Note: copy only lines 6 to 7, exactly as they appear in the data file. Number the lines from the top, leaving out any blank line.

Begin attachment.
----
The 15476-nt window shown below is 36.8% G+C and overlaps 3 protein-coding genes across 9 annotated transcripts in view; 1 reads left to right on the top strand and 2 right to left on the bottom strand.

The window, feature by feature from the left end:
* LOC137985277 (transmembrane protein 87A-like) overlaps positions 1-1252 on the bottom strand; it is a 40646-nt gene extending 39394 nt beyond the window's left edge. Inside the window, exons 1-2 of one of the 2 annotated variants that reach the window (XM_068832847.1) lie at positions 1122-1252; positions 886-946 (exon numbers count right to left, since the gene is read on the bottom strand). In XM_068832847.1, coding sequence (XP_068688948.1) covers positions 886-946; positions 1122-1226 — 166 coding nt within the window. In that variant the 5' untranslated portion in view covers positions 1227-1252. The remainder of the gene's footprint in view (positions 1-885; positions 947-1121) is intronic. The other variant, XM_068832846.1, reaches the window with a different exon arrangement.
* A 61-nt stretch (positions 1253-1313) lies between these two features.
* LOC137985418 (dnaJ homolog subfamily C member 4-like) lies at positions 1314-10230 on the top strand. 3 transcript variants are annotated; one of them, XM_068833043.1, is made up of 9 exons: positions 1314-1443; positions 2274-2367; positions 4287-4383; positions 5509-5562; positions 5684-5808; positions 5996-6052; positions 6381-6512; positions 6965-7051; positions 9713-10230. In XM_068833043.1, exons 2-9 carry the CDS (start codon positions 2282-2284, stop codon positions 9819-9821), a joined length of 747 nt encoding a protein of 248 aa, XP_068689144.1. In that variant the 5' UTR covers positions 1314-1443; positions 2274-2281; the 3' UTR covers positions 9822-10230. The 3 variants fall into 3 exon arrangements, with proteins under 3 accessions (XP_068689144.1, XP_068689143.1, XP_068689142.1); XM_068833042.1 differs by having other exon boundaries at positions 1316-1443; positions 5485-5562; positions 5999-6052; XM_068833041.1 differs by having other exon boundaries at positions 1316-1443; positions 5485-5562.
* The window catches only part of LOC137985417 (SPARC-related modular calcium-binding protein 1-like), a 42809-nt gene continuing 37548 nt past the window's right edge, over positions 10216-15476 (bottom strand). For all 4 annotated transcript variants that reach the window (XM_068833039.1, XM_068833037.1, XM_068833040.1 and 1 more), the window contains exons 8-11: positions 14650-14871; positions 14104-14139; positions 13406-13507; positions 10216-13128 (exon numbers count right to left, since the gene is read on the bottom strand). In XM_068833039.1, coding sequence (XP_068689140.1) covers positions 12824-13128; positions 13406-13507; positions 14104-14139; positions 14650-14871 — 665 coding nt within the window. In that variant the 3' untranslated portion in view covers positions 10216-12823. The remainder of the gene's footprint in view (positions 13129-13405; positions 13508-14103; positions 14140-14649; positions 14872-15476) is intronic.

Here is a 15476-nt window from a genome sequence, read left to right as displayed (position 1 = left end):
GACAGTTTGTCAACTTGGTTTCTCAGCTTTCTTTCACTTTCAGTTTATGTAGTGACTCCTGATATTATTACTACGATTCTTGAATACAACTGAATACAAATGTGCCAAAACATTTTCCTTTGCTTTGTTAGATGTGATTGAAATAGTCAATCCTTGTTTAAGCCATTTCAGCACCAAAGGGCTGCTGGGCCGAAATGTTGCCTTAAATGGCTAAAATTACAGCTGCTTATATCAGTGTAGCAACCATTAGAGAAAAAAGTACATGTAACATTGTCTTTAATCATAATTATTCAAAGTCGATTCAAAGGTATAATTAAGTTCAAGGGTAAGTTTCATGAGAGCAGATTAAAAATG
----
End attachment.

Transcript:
* The window catches only part of LOC137985417 (SPARC-related modular calcium-binding protein 1-like), a 42809-nt gene continuing 37548 nt past the window's right edge, over positions 10216-15476 (bottom strand). For all 4 annotated transcript variants that reach the window (XM_068833039.1, XM_068833037.1, XM_068833040.1 and 1 more), the window contains exons 8-11: positions 14650-14871; positions 14104-14139; positions 13406-13507; positions 10216-13128 (exon numbers count right to left, since the gene is read on the bottom strand). In XM_068833039.1, coding sequence (XP_068689140.1) covers positions 12824-13128; positions 13406-13507; positions 14104-14139; positions 14650-14871 — 665 coding nt within the window. In that variant the 3' untranslated portion in view covers positions 10216-12823. The remainder of the gene's footprint in view (positions 13129-13405; positions 13508-14103; positions 14140-14649; positions 14872-15476) is intronic.

Here is a 15476-nt window from a genome sequence, read left to right as displayed (position 1 = left end):